Orchard Guitar Festival
The 2019 Orchard Guitar Festival will take place September 27 and 28 in the Moore Musical Arts Center and Wolfe Center for the Arts.
2019 Orchard Guitar Festival Artists: TBA
Guitar Ensembles: University and high-school guitar ensembles and individuals interested in performing at the 2019 Orchard Guitar Festival can contact Ariel Kasler at email@example.com
Past Guitar Festival Guests
Mike Stern is regarded as one of the true guitar greats of his generation. A player of remarkable facility whose searing lines are informed mainly by bebop and the blues while also carrying a rock-tinged intensity, Stern made his mark with Miles Davis in the early ‘80s before launching his solo career in 1985. Since then he has released 17 recordings as a leader, six of which were nominated for GRAMMY® Awards. His latest, Trip, is his first since recovering from a serious accident in the summer of 2016 that left him with two broken arms and nerve damage in his right hand that prevented him from even holding a pick. But Stern is back on top of his game, playing with typical authority and prodigious chops on this all-star outing, which features such longstanding colleagues as trumpeters Randy Brecker and Wallace Roney, saxophonists Bob Franceschini and Bill Evans (a bandmate of Mike’s in Miles Davis’ ‘comeback band’ of 1981), bassists Victor Wooten and Tom Kennedy and drummers Dave Weckl, Dennis Chambers and Lenny White.
One of the greatest guitarists in jazz, Martino had suffered a severe brain aneurysm and underwent surgery after being told that his condition could be terminal. After his operations he could remember almost nothing. He barely recognized his parents. and had no memory ofn his guitar or his career. He remembers feeling as if he had been “dropped cold, empty, neutral, cleansed, ... naked.”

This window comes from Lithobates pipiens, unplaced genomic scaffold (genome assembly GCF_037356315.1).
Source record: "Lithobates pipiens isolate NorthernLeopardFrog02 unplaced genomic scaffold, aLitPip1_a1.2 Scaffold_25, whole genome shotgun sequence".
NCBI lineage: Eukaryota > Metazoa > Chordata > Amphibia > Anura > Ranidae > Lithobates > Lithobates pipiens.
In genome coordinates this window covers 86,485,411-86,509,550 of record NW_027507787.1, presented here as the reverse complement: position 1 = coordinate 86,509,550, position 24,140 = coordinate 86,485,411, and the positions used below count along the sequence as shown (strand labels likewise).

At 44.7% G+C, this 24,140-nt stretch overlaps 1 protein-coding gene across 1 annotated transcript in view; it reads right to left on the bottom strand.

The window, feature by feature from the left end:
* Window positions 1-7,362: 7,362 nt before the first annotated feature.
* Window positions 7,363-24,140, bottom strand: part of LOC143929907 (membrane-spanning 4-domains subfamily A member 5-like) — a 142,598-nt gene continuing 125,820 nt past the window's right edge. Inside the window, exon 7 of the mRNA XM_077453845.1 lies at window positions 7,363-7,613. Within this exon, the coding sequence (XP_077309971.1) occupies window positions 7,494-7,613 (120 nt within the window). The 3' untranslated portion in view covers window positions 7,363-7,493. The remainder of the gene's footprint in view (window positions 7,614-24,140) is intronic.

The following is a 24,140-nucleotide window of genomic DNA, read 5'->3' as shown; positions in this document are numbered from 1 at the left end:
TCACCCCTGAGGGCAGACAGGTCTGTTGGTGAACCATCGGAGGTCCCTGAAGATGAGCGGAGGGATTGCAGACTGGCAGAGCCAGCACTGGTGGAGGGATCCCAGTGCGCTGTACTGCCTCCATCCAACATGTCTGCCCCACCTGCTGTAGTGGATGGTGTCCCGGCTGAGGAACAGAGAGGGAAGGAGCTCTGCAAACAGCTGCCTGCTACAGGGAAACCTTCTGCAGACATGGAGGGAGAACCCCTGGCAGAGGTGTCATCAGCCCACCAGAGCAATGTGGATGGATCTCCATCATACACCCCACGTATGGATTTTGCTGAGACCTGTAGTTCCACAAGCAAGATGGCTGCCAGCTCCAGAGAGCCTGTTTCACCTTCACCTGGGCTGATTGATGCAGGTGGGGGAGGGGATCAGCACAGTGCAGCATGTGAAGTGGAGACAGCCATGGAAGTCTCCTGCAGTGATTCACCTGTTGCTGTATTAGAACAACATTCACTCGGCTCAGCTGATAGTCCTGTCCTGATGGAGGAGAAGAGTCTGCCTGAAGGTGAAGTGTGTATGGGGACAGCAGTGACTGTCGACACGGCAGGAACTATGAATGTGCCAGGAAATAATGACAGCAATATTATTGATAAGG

In the following months. Martino made a remarkable recovery. Through intensive study of his own historic recordings, and with the help of computer technology, Pat managed to reverse his memory loss and return to form on his instrument. His past recordings eventually became “an old friend, a spiritual experience which remained beautiful and honest.” This recovery fits in perfectly with Pat’s illustrious personal history. Since playing his first notes while still in his pre-teenage years, Martino has been recognized as one of the most exciting and virtuosic guitarists in jazz. With a distinctive, fat sound and gut-wrenching performances, he represents the best not just in jazz, but in music. He embodies thoughtful energy and soul.